Comparison of BuMA eG Based BioDegradable Polymer Stent With EXCEL Biodegradable Polymer Sirolimus-eluting Stent in “Real-World” Practice - PANDA III


The goal of the trial was to assess the safety and efficacy of a novel sirolimus-eluting (SES) bioabsorbable stent (BuMA) compared with an existing sirolimus-eluting bioabsorbable stent (Excel).

Contribution to the Literature: The PANDA III trial showed that a novel bioabsorbable SES (BuMA) is noninferior to Excel bioabsorbable SES for clinical outcomes at 1 year.

Study Design

Chinese patients with coronary artery disease (CAD) were randomized in a 1:1 fashion to either BuMA (n = 1,175) or Excel (n = 1,175).

  • Total number of enrollees: 2,338
  • Duration of follow-up: 1 year
  • Mean patient age: 61 years
  • Percentage female: 29%

Other salient features/characteristics:

  • Percentage smokers: 37%
  • Percentage with diabetes: 24%
  • Prior percutaneous coronary intervention (PCI): 12%
  • Percentage with stable angina: 15%, unstable angina: 50%
  • SYNTAX score: 15.8
  • Lesion number (mean): 1.3, number of stents: 1.7
  • Total stent length per patient (mean): 31.3 mm
  • Reference vessel diameter (mean): 2.75 mm

Inclusion criteria:

  • Age ≥18 years
  • Symptomatic CAD or silent ischemia, or acute coronary syndrome (ACS), and qualifies for PCI
  • ≥1 coronary artery stenosis of ≥50% with visually estimated reference vessel diameter ≥2.5 mm and ≤4.0 mm

Exclusion criteria:

  • Known allergy to contrast and/or device or study medications (PLA, PLGA, sirolimus, aspirin, clopidogrel, stainless steel, cobalt chromium alloy, etc.)
  • Planned surgery within 6 months after the index procedure
  • Participation in another investigational clinical trial that has not reached its primary endpoint

Principal Findings:

The primary outcome, target-lesion failure at 1 year, for BuMA vs. Excel, was 6.4% vs. 6.4%, p for noninferiority = 0.0003, p for superiority = 0.95.

  • Cardiovascular death: 1.2% vs. 1.3%, p = 0.85
  • Target-vessel myocardial infarction: 4.3% vs. 4.9%, p = 0.48
  • Ischemia-driven target-lesion revascularization: 1.9% vs. 1.2%, p = 0.18

Secondary outcomes:

  • Procedure success: 95.1% vs. 94.7%
  • Any revasccularization: 4.5% vs. 2.9%, p = 0.05
  • Definite/probable stent thrombosis: 0.5% vs. 1.3%, p = 0.048


The results of this trial indicate that a novel bioabsorbable SES is noninferior to Excel bioabsorbable SES for clinical outcomes at 1 year. There was a lower risk of stent thrombosis at 1 year with the novel stent, but a higher risk of all-cause revascularization (numerically higher ischemia-driven target-lesion revascularization as well). Longer-term follow-up data are awaited.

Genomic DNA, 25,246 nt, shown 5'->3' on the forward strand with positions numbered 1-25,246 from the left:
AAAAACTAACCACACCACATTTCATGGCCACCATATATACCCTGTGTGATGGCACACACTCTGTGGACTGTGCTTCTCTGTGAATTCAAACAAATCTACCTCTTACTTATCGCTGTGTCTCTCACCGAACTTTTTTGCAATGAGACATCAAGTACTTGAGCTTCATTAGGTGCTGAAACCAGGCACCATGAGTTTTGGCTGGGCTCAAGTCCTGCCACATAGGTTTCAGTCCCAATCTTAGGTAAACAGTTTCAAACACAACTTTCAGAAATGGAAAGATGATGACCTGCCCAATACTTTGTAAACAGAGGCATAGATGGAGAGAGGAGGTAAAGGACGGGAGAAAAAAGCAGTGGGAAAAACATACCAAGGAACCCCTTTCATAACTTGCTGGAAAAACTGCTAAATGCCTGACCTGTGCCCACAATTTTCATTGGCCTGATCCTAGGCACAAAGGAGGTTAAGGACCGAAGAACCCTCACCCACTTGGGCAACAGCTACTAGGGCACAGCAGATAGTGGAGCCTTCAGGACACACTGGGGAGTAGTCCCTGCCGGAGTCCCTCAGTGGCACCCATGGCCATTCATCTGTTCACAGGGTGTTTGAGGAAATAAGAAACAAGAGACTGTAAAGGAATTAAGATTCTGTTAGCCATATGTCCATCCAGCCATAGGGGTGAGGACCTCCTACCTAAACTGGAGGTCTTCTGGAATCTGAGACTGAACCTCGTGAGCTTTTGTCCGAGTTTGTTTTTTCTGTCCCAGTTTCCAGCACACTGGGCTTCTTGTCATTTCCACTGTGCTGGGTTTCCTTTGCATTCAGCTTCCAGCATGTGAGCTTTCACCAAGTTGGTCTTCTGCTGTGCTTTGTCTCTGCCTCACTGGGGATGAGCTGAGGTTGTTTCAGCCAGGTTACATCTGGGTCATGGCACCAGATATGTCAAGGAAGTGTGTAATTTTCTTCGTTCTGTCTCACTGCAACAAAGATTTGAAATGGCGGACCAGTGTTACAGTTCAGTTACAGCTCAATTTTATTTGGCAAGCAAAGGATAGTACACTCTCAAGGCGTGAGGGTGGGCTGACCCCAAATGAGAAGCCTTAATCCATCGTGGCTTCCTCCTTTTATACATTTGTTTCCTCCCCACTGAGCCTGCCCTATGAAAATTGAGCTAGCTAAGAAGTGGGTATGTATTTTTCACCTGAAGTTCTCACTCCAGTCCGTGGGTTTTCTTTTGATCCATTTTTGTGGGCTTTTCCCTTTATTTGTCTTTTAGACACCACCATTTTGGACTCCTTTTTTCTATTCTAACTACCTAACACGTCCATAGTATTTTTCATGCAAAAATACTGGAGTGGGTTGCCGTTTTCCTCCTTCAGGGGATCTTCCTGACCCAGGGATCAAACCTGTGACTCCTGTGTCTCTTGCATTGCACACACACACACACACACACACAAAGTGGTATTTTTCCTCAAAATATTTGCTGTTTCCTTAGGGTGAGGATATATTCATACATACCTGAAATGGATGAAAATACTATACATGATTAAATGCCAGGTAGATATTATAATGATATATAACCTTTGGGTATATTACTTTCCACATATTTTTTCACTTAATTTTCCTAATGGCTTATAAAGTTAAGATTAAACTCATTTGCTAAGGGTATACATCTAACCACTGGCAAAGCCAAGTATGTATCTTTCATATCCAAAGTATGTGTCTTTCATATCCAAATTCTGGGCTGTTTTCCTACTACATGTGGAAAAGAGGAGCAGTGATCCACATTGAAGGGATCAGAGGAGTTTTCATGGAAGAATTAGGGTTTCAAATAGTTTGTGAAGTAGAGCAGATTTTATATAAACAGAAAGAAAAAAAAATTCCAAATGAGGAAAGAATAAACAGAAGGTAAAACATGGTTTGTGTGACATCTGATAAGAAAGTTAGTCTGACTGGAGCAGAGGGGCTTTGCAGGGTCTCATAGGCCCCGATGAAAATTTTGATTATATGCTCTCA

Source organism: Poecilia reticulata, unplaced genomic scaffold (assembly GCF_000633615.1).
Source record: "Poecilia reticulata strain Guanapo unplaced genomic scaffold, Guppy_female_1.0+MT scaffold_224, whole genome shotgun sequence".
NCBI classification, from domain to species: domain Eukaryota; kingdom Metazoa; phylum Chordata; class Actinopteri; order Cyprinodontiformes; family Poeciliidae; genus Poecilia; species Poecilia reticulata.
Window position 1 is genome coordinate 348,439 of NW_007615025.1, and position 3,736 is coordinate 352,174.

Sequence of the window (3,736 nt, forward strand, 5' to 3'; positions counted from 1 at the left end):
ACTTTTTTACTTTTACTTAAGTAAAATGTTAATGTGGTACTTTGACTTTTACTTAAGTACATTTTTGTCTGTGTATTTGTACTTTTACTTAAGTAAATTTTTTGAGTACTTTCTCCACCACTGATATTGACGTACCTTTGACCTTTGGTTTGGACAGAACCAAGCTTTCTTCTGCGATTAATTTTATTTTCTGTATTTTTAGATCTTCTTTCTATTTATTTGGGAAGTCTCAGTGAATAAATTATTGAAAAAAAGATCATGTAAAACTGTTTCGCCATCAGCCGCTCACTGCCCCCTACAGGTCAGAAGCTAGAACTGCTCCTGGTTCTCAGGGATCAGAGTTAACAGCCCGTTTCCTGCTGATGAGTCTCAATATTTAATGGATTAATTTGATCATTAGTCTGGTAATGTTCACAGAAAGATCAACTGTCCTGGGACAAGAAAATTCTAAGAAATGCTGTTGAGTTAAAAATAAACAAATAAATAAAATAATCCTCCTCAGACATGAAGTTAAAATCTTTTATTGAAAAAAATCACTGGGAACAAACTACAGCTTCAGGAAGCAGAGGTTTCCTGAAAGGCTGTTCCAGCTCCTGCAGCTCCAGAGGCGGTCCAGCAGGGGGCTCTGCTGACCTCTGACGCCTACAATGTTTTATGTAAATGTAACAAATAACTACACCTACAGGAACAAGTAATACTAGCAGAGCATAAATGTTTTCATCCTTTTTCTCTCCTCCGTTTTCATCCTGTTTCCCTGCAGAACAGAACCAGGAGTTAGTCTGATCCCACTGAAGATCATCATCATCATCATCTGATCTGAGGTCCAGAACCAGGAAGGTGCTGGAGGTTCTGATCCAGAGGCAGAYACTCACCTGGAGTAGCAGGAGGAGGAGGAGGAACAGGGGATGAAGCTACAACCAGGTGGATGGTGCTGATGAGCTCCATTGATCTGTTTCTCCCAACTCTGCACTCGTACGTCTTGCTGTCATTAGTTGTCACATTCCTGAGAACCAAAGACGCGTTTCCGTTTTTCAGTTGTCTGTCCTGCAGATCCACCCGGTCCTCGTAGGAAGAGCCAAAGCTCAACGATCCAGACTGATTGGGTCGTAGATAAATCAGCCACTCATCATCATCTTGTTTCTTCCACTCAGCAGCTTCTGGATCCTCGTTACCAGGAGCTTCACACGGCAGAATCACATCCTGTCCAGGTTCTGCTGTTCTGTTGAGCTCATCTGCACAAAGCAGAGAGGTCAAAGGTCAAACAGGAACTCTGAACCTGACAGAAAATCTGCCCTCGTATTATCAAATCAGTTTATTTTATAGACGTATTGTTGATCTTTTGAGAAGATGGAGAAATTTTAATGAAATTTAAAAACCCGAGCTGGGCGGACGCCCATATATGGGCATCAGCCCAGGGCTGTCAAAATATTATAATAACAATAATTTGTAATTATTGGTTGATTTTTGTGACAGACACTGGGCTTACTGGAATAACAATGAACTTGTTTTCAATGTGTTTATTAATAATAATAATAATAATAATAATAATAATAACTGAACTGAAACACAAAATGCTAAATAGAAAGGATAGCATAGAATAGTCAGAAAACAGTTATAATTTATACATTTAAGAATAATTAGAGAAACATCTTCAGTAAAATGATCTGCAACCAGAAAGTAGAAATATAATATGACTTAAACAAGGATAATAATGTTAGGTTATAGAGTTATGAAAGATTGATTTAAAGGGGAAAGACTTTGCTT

Both the stents in this study are bioabsorbable SES stents. The BuMA stent is PLGA-based and has an electro-grafting base layer between the polymer and stent strut securing adhesion of the PLGA coating. Sirolimus is completely eluted within 30 days, and the PLGA polymer is completely absorbed within 3 months. On the other hand, the Excel stent is PLA-based. It elutes sirolimus completely within 180 days, and the PLA polymer is completely absorbed within 6-9 months. Neither of these stents is currently available in the United States, but adds to the growing body of literature with bioabsorbable stent platforms.


Xu B, Gao R, Yang Y, et al. Biodegradable Polymer-Based Sirolimus-Eluting Stents With Differing Elution and Absorption Kinetics: The PANDA III Trial. J Am Coll Cardiol 2016;67:2249-58.

Presented by Dr. Bo Xu at the Transcatheter Cardiovascular Therapeutics meeting (TCT 2015), San Francisco, CA, October 14, 2015.

Clinical Topics: Acute Coronary Syndromes, Invasive Cardiovascular Angiography and Intervention, Atherosclerotic Disease (CAD/PAD), Interventions and ACS, Interventions and Coronary Artery Disease

Keywords: Acute Coronary Syndrome, Angina Pectoris, Chromium Alloys, Coronary Artery Disease, Coronary Stenosis, Myocardial Infarction, Myocardial Ischemia, Percutaneous Coronary Intervention, Polymers, Sirolimus, Stainless Steel, Stents, Thrombosis, Ticlopidine, Transcatheter Cardiovascular Therapeutics

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